Are You Experiencing Product Manager Insomnia?
As a product manager, what is keeping you awake? In his new article Gopal Shenoy tells you that what should be keeping you awake is what is keeping your customers awake.
It is a good reminder to be market-driven and to focus on the problems that your customers value—and are willing to pay to solve. The greatest problems your customers face are the ones that are the most important to them to solve. So that should be your focus as well.
It is very easy to get caught up in the short term, worrying about meeting delivery deadlines, internal team coordination, sales reps demanding support for an upcoming demo, and prioritizing a list of features to be added to your product in the next release. There is urgency in all of these things, and it is the squeaky wheel that tends to get the grease.
A product manager should be thinking mostly more strategically and explicitly from a market point of view. Who are the right customers? What are their most important problems? How effective is our product as a tool to help them solve those problems?
The best tool I’ve found for a product manager trying to start to get away from the inside-out view of “What should we add next to our product?” and into the outside-in view and ask “What are the most important problems our customers face?” is a customer journey map.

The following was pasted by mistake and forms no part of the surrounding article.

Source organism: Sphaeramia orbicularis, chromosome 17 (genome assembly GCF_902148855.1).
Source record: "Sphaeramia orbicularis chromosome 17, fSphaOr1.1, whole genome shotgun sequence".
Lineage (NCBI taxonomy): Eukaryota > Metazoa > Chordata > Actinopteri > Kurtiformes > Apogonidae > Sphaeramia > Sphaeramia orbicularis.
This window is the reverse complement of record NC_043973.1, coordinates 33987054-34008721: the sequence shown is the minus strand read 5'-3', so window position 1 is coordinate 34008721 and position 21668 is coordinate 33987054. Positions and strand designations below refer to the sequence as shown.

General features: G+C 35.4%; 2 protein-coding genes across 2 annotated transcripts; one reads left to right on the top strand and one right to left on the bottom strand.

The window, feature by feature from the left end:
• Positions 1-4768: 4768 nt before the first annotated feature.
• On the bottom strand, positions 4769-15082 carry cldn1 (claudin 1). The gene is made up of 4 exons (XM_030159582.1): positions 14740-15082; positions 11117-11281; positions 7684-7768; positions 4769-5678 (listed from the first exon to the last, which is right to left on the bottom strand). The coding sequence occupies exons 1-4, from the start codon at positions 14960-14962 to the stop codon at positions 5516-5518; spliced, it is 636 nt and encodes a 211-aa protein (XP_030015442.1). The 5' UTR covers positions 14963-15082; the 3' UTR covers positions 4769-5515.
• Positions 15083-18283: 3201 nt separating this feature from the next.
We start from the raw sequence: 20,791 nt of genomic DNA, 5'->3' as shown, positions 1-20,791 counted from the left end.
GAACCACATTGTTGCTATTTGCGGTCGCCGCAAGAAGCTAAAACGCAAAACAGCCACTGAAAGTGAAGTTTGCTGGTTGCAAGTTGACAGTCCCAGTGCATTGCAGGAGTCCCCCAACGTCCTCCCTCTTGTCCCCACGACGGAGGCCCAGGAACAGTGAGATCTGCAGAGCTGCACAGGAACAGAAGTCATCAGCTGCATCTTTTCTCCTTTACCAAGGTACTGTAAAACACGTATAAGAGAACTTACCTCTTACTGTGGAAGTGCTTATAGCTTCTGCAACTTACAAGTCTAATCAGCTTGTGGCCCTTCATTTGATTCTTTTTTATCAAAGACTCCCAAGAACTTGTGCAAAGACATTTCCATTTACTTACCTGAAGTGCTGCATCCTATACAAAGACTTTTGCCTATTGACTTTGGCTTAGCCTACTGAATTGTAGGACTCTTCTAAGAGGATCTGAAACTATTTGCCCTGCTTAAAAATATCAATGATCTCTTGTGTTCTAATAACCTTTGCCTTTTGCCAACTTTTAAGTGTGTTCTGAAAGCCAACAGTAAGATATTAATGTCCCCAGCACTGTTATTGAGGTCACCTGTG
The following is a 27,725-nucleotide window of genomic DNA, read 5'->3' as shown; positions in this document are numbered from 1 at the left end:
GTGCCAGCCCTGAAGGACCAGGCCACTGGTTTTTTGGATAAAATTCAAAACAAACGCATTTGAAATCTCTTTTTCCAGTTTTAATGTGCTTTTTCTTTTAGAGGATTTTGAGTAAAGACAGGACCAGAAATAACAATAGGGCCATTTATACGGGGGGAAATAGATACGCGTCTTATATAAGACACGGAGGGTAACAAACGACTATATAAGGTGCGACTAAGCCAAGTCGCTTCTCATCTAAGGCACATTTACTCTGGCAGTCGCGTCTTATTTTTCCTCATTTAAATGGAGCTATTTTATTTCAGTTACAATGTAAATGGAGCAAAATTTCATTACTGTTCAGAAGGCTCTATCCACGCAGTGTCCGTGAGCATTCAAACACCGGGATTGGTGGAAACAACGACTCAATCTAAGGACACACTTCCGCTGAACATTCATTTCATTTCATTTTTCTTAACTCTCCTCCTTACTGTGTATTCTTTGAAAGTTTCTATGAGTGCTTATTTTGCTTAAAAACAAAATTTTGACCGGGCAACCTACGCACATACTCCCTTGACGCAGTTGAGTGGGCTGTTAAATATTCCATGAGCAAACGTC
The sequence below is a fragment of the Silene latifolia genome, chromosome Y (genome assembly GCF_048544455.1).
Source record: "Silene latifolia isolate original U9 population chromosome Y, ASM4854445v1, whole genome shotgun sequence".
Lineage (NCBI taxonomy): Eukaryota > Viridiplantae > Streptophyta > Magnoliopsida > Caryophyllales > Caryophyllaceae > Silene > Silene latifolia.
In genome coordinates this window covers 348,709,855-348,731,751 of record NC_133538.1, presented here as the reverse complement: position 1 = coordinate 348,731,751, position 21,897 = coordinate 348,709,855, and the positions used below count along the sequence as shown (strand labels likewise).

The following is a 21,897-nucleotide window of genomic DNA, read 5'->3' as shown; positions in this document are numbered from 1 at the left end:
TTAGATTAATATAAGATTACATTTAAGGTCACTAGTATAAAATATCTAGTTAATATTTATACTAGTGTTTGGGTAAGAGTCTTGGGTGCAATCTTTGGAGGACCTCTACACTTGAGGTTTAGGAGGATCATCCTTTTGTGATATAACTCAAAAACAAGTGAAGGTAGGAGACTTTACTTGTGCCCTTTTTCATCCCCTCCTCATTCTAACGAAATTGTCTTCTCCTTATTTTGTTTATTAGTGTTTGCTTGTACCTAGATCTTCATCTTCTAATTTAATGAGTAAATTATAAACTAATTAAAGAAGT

Chris Risdon posted a fantastic presentation last year about experience mapping, which is his preferred term for customer journey mapping. In short, an experience map is an artifact that user experience professionals create to map out the experiences that an end-customer has as they deal with their reality. Within that experience, problems are identified.
The first mindset shift comes from acknowledging that the problems our customers face happen in a context—not with an isolated “I need to solve this problem” focus. While customer journey maps have evolved primarily as a tool for improving experiences, the perspective they force you into is a powerful one for identifying the right problems to solve and being outside-in as a product manager.
An example from the business-to-consumer space—the customer does not start an online shopping experience by searching for the desired product. The customer starts an experience by recognizing the need to purchase a new product because of what they are doing and where that product is needed.
Someone doesn’t just start out saying “I need an ultraportable laptop.” Or even, “I need something that lets me take notes during a lecture.” The journey starts with “I’m going to college and need tools to help me learn more and get better grades.”
If you start with the laptop (an inside-out view), you’ll never consider a pen that digitizes the notes you take on paper while making an audio recording of the lecturer. You’ll give your customer a thing instead of a solution.
There is even more opportunity to differentiate yourself as a product manager if you apply these principles in a business-to-business-to-consumer environment (B2B2C). Focus on your (B) customers, yes, but also focus on their (C) customers. For example, if you sell point-of-sale systems to gas stations, think about the experience for their customers—and how you can make that better.